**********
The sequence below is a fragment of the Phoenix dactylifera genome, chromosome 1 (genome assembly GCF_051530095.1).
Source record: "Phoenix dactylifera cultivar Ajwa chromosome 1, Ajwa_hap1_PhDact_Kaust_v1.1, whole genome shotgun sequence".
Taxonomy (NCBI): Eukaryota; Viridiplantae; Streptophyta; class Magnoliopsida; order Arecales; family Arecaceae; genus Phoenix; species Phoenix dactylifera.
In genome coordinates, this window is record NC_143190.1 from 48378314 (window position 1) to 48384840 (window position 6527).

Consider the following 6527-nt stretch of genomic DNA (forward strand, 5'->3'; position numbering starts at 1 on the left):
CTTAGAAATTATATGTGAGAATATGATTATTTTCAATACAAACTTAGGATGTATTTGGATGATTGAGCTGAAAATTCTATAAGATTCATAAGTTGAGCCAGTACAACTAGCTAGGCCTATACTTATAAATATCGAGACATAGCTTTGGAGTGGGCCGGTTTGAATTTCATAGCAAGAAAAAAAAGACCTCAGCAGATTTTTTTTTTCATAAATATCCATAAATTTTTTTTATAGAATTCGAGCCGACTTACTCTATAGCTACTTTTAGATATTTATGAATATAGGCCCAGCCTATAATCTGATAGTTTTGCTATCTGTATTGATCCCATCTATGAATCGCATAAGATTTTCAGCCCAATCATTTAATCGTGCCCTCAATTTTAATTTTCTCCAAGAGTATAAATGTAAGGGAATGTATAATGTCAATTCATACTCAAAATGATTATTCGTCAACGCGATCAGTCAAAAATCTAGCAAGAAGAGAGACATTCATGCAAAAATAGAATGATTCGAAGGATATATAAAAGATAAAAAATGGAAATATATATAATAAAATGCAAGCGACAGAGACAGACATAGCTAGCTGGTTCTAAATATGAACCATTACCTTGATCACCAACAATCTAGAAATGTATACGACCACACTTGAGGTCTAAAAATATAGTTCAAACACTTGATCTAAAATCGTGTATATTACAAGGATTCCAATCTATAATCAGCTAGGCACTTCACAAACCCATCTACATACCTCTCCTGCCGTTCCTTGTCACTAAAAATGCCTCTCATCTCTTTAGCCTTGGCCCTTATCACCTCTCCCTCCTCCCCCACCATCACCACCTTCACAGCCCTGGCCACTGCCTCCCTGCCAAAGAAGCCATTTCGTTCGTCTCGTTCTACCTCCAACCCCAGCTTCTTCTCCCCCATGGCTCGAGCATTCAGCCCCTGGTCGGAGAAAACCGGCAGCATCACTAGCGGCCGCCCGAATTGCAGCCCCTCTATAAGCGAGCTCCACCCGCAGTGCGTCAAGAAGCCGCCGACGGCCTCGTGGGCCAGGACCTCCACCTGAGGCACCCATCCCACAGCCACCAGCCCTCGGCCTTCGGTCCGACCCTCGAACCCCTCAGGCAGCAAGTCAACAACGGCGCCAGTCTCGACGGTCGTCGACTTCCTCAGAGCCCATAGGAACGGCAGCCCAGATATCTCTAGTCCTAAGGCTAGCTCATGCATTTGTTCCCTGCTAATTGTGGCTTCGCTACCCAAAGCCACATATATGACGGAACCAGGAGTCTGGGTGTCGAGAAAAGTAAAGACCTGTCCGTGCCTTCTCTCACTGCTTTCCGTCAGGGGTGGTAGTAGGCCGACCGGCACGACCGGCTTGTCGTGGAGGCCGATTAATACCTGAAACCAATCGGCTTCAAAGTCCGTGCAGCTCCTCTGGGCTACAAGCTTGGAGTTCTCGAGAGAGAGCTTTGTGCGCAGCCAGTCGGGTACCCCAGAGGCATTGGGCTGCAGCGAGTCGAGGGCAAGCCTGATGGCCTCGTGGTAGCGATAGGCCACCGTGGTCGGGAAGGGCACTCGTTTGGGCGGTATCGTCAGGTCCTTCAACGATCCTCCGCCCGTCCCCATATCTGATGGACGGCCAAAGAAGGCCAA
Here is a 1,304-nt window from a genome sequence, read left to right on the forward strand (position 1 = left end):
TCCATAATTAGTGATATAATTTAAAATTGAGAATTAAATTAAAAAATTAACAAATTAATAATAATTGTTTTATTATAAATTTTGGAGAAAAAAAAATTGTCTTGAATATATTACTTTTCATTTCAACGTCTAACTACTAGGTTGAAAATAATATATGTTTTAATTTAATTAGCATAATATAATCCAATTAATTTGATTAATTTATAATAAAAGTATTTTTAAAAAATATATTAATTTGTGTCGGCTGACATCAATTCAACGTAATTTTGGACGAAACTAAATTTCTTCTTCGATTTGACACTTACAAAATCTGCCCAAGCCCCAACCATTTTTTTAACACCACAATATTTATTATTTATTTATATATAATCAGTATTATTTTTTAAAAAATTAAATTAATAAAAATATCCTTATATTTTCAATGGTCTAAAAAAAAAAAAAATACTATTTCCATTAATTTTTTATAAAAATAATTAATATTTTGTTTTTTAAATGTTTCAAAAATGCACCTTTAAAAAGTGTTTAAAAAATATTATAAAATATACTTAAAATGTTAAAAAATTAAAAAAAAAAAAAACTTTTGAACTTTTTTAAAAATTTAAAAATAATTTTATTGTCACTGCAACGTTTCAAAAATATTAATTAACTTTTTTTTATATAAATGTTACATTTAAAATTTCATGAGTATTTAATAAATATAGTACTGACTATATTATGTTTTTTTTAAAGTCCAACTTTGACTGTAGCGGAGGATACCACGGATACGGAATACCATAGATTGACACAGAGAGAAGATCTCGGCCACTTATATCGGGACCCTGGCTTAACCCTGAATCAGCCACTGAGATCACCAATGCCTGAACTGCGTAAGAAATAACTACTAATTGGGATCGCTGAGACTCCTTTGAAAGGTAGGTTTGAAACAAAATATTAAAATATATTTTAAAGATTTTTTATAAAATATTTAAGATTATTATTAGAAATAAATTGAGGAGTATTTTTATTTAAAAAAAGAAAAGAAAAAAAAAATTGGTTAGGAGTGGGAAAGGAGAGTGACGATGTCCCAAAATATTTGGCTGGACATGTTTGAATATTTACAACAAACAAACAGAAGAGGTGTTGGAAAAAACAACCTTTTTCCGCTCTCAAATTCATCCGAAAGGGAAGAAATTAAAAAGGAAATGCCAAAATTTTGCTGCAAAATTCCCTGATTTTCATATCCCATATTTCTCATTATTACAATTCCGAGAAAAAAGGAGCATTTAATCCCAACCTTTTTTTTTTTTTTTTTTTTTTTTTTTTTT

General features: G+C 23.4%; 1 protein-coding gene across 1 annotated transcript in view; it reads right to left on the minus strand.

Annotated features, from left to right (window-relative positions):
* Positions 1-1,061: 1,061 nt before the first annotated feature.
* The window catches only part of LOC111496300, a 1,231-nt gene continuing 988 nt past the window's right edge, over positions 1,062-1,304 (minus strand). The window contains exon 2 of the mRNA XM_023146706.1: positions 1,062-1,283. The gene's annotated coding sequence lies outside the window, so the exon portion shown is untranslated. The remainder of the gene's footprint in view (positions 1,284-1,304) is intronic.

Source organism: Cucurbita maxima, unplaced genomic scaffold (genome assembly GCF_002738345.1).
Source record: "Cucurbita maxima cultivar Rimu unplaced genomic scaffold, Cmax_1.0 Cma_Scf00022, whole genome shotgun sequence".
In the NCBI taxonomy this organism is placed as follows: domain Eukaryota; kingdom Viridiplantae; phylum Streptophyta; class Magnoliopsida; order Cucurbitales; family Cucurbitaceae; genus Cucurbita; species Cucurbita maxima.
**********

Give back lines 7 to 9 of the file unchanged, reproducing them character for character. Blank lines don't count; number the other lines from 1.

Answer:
Here is a 1,304-nt window from a genome sequence, read left to right on the forward strand (position 1 = left end):
TCCATAATTAGTGATATAATTTAAAATTGAGAATTAAATTAAAAAATTAACAAATTAATAATAATTGTTTTATTATAAATTTTGGAGAAAAAAAAATTGTCTTGAATATATTACTTTTCATTTCAACGTCTAACTACTAGGTTGAAAATAATATATGTTTTAATTTAATTAGCATAATATAATCCAATTAATTTGATTAATTTATAATAAAAGTATTTTTAAAAAATATATTAATTTGTGTCGGCTGACATCAATTCAACGTAATTTTGGACGAAACTAAATTTCTTCTTCGATTTGACACTTACAAAATCTGCCCAAGCCCCAACCATTTTTTTAACACCACAATATTTATTATTTATTTATATATAATCAGTATTATTTTTTAAAAAATTAAATTAATAAAAATATCCTTATATTTTCAATGGTCTAAAAAAAAAAAAAATACTATTTCCATTAATTTTTTATAAAAATAATTAATATTTTGTTTTTTAAATGTTTCAAAAATGCACCTTTAAAAAGTGTTTAAAAAATATTATAAAATATACTTAAAATGTTAAAAAATTAAAAAAAAAAAAAACTTTTGAACTTTTTTAAAAATTTAAAAATAATTTTATTGTCACTGCAACGTTTCAAAAATATTAATTAACTTTTTTTTATATAAATGTTACATTTAAAATTTCATGAGTATTTAATAAATATAGTACTGACTATATTATGTTTTTTTTAAAGTCCAACTTTGACTGTAGCGGAGGATACCACGGATACGGAATACCATAGATTGACACAGAGAGAAGATCTCGGCCACTTATATCGGGACCCTGGCTTAACCCTGAATCAGCCACTGAGATCACCAATGCCTGAACTGCGTAAGAAATAACTACTAATTGGGATCGCTGAGACTCCTTTGAAAGGTAGGTTTGAAACAAAATATTAAAATATATTTTAAAGATTTTTTATAAAATATTTAAGATTATTATTAGAAATAAATTGAGGAGTATTTTTATTTAAAAAAAGAAAAGAAAAAAAAAATTGGTTAGGAGTGGGAAAGGAGAGTGACGATGTCCCAAAATATTTGGCTGGACATGTTTGAATATTTACAACAAACAAACAGAAGAGGTGTTGGAAAAAACAACCTTTTTCCGCTCTCAAATTCATCCGAAAGGGAAGAAATTAAAAAGGAAATGCCAAAATTTTGCTGCAAAATTCCCTGATTTTCATATCCCATATTTCTCATTATTACAATTCCGAGAAAAAAGGAGCATTTAATCCCAACCTTTTTTTTTTTTTTTTTTTTTTTTTTTTTT

General features: G+C 23.4%; 1 protein-coding gene across 1 annotated transcript in view; it reads right to left on the minus strand.